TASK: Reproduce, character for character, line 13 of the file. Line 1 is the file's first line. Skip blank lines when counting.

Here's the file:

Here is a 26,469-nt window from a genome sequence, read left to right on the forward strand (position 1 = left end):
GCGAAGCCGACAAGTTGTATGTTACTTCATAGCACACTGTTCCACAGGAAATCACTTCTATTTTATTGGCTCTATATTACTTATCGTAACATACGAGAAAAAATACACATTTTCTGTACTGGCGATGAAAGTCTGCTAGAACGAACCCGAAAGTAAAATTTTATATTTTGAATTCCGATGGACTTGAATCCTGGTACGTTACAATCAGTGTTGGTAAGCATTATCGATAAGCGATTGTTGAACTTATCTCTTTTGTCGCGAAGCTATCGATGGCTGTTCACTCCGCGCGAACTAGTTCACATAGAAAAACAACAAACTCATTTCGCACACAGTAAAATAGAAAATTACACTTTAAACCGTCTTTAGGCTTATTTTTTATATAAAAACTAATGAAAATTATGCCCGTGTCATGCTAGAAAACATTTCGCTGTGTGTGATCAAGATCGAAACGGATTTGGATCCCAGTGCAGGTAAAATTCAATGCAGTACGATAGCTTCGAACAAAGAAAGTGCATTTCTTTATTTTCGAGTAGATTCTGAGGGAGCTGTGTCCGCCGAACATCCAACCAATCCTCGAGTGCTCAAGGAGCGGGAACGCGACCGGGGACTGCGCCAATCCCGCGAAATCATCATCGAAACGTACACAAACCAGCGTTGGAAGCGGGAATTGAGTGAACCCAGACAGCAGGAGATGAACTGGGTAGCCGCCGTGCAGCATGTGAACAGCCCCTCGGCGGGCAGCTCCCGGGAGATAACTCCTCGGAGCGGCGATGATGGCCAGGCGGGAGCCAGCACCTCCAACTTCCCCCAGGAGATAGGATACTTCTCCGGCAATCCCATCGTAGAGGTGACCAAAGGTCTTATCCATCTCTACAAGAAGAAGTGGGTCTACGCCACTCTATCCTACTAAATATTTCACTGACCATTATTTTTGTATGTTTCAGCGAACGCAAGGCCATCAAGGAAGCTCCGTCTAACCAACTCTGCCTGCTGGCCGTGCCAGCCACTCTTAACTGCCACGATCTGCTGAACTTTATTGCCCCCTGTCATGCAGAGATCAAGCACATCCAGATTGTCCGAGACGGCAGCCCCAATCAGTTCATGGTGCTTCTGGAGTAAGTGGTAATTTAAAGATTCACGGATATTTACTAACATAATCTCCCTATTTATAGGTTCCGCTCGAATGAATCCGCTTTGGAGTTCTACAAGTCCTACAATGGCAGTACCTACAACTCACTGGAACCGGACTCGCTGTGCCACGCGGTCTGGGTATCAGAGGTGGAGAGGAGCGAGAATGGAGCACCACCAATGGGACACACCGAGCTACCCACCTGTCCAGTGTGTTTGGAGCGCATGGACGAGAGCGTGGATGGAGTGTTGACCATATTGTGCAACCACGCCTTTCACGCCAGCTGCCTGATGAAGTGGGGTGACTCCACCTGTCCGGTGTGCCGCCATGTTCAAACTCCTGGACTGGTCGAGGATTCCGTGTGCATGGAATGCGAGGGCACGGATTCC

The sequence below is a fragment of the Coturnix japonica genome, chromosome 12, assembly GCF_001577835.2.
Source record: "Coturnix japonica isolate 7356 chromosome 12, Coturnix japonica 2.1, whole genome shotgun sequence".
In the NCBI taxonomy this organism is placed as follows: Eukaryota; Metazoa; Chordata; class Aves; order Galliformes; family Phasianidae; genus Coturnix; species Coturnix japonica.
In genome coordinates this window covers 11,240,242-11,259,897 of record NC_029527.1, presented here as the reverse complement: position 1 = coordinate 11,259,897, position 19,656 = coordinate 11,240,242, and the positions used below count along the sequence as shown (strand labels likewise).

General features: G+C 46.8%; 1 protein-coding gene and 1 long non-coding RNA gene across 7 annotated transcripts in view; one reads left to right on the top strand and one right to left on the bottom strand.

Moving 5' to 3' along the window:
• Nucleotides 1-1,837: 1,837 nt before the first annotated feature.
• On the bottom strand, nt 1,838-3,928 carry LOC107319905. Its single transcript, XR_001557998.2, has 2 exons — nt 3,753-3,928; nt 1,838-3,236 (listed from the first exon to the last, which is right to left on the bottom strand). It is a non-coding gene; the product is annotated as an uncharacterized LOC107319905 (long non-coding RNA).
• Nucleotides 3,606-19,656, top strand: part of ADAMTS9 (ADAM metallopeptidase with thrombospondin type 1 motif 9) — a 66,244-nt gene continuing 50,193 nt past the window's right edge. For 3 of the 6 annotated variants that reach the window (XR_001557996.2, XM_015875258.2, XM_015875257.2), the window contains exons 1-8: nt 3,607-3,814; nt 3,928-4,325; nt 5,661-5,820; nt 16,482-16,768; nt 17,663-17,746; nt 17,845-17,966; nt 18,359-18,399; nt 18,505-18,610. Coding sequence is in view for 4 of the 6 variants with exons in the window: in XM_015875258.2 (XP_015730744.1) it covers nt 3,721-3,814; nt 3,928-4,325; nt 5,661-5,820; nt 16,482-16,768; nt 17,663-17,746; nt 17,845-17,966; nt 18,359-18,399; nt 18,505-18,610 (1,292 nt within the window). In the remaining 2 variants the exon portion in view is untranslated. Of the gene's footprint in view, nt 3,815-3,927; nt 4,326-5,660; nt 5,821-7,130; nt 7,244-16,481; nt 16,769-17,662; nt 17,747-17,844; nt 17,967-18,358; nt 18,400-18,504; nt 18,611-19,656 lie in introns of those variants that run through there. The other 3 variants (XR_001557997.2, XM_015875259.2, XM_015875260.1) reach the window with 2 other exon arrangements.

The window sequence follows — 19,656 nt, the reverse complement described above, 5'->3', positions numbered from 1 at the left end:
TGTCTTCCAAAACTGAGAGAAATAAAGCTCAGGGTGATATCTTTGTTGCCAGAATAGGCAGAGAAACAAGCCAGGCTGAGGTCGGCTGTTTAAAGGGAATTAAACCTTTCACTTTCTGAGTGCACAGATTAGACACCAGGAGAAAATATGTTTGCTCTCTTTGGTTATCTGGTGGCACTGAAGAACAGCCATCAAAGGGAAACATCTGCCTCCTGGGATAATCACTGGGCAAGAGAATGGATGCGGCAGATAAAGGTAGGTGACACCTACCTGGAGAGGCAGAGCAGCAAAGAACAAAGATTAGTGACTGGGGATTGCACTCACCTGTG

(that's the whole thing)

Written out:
TGTCTTCCAAAACTGAGAGAAATAAAGCTCAGGGTGATATCTTTGTTGCCAGAATAGGCAGAGAAACAAGCCAGGCTGAGGTCGGCTGTTTAAAGGGAATTAAACCTTTCACTTTCTGAGTGCACAGATTAGACACCAGGAGAAAATATGTTTGCTCTCTTTGGTTATCTGGTGGCACTGAAGAACAGCCATCAAAGGGAAACATCTGCCTCCTGGGATAATCACTGGGCAAGAGAATGGATGCGGCAGATAAAGGTAGGTGACACCTACCTGGAGAGGCAGAGCAGCAAAGAACAAAGATTAGTGACTGGGGATTGCACTCACCTGTG